The findings revealed that over a third of respondents reported suicidality ‘as a result of taking the antidepressants’
A University of Liverpool researcher has shown that thoughts of suicide, sexual difficulties and emotional numbness as a result of anti-depressants may be more widespread than previously thought.
In a survey of 1,829 people who had been prescribed anti-depressants, the researchers found large numbers of people – over half in some cases – reporting on psychological problems due to their medication, which has led to growing concerns about the scale of the problem of over-prescription of these drugs.
Medicalisation of sadness
Psychologist and lead researcher, Professor John Read from the University’s Institute of Psychology, Health and Society, said: “The medicalisation of sadness and distress has reached bizarre levels. One in ten people in some countries are now prescribed antidepressants each year.
Each person completed an online questionnaire which asked about twenty adverse effects. The study was carried out in New Zealand and all of the participants had been on anti-depressants in the last five years. The survey factored in people’s levels of depression and asked them to report on how they had felt while taking the medication.
Over half of people aged 18 to 25 in the study reported suicidal feelings and in the total sample there were large percentages of people suffering from ‘sexual difficulties’ (62%) and ‘feeling emotionally numb’ (60%). Percentages for other effects included: ‘feeling not like myself’ (52%), ‘reduction in positive feelings’ (42%), ‘caring less about others’ (39%) and ‘withdrawal effects’ (55%). However, 82% reported that the drugs had helped alleviate their depression.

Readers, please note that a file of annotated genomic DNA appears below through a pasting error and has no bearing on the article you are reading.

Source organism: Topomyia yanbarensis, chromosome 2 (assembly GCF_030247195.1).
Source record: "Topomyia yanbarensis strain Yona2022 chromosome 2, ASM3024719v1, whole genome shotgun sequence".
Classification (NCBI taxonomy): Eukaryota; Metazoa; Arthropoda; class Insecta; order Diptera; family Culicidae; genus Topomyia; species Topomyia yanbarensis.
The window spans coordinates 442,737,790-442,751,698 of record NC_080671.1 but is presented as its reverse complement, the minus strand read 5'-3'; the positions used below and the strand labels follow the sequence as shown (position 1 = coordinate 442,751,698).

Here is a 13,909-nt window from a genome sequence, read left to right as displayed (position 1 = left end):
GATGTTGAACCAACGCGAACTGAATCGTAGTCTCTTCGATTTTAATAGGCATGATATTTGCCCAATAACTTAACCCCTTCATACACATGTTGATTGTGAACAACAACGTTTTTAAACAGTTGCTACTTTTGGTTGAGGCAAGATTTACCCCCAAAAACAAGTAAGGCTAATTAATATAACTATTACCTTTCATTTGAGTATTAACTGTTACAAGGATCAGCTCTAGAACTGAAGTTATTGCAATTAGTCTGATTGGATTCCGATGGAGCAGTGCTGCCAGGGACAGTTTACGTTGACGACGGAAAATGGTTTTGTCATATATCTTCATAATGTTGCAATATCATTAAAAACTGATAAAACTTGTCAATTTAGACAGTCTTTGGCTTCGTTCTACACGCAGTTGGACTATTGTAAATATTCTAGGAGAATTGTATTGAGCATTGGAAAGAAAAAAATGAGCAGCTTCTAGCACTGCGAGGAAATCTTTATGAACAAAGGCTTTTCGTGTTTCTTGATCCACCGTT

Professor Read concluded: “Effects such as feeling emotionally numb and caring less about other people are of major concern. Our study also found that people are not being told about this when prescribed the drugs.
“Our finding that over a third of respondents reported suicidality ‘as a result of taking the antidepressants’ suggests that earlier studies may have underestimated the problem.”
The research was published in the journal Psychiatry Research.
You must be logged in to post a comment.
All recent news
Crown Street car park closed this weekend
5 great ways you can celebrate Chinese New Year in Liverpool 2020
Study highlights effectiveness of behavioural interventions in conflict-affected regions
Blog: How to be (or try to be) a vegan in Liverpool
Betting bribes and mental health
Front page of our News site this morning 📰
New Centre of Excellence in Infectious Diseases Research (CEIDR) launches, why behavioural interventions work and the connection between betting bribes and mental health
Find it all here 👉 https://news.liverpool.ac.uk
Did you catch our very own Prof Calum Semple on #BBCNewsNine this morning talking with @annita_mcveigh about the #coronavirus? #amazingstaff #experts https://twitter.com/annita_mcveigh/status/1219918071139381249
Another busy morning in #Liverpool. Delighted to open the new @CEIDR_Liverpool #AMR laboratories, funded by @NIHRresearch. A fantastic collaborative effort between @LivUni & @LSTMnews.